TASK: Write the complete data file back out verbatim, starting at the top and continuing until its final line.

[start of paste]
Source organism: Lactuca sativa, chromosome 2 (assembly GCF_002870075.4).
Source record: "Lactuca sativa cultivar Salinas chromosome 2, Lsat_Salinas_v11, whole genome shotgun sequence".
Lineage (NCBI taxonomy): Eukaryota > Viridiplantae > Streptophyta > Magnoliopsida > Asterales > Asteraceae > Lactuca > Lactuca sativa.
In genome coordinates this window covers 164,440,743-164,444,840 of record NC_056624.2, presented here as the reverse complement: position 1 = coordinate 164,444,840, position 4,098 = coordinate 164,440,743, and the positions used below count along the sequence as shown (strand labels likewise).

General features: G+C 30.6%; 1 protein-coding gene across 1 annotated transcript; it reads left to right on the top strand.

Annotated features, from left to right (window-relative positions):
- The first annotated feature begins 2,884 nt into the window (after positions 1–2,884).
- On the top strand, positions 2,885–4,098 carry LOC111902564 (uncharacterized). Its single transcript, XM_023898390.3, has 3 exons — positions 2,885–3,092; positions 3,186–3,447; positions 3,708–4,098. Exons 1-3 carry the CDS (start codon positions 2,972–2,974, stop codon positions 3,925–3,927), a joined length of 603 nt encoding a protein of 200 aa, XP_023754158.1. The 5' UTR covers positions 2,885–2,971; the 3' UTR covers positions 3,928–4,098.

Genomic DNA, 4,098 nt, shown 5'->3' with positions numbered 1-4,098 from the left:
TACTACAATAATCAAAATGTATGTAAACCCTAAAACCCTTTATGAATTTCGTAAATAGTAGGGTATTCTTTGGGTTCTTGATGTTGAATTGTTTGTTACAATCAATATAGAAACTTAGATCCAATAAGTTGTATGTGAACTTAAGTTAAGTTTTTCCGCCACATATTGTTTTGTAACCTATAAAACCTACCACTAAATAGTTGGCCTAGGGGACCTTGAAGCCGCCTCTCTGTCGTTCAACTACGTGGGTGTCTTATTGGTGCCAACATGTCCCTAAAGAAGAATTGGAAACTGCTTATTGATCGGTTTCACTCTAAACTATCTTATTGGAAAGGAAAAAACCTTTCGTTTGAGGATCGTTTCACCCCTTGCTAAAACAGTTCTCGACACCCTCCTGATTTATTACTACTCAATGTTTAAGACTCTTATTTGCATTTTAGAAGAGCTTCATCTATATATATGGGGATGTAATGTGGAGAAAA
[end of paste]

Source organism: Lactuca sativa, chromosome 2 (assembly GCF_002870075.4).
Source record: "Lactuca sativa cultivar Salinas chromosome 2, Lsat_Salinas_v11, whole genome shotgun sequence".
Lineage (NCBI taxonomy): Eukaryota > Viridiplantae > Streptophyta > Magnoliopsida > Asterales > Asteraceae > Lactuca > Lactuca sativa.
In genome coordinates this window covers 164,440,743-164,444,840 of record NC_056624.2, presented here as the reverse complement: position 1 = coordinate 164,444,840, position 4,098 = coordinate 164,440,743, and the positions used below count along the sequence as shown (strand labels likewise).

General features: G+C 30.6%; 1 protein-coding gene across 1 annotated transcript; it reads left to right on the top strand.

Annotated features, from left to right (window-relative positions):
- The first annotated feature begins 2,884 nt into the window (after positions 1–2,884).
- On the top strand, positions 2,885–4,098 carry LOC111902564 (uncharacterized). Its single transcript, XM_023898390.3, has 3 exons — positions 2,885–3,092; positions 3,186–3,447; positions 3,708–4,098. Exons 1-3 carry the CDS (start codon positions 2,972–2,974, stop codon positions 3,925–3,927), a joined length of 603 nt encoding a protein of 200 aa, XP_023754158.1. The 5' UTR covers positions 2,885–2,971; the 3' UTR covers positions 3,928–4,098.

Genomic DNA, 4,098 nt, shown 5'->3' with positions numbered 1-4,098 from the left:
TACTACAATAATCAAAATGTATGTAAACCCTAAAACCCTTTATGAATTTCGTAAATAGTAGGGTATTCTTTGGGTTCTTGATGTTGAATTGTTTGTTACAATCAATATAGAAACTTAGATCCAATAAGTTGTATGTGAACTTAAGTTAAGTTTTTCCGCCACATATTGTTTTGTAACCTATAAAACCTACCACTAAATAGTTGGCCTAGGGGACCTTGAAGCCGCCTCTCTGTCGTTCAACTACGTGGGTGTCTTATTGGTGCCAACATGTCCCTAAAGAAGAATTGGAAACTGCTTATTGATCGGTTTCACTCTAAACTATCTTATTGGAAAGGAAAAAACCTTTCGTTTGAGGATCGTTTCACCCCTTGCTAAAACAGTTCTCGACACCCTCCTGATTTATTACTACTCAATGTTTAAGACTCTTATTTGCATTTTAGAAGAGCTTCATCTATATATATGGGGATGTAATGTGGAGAAAA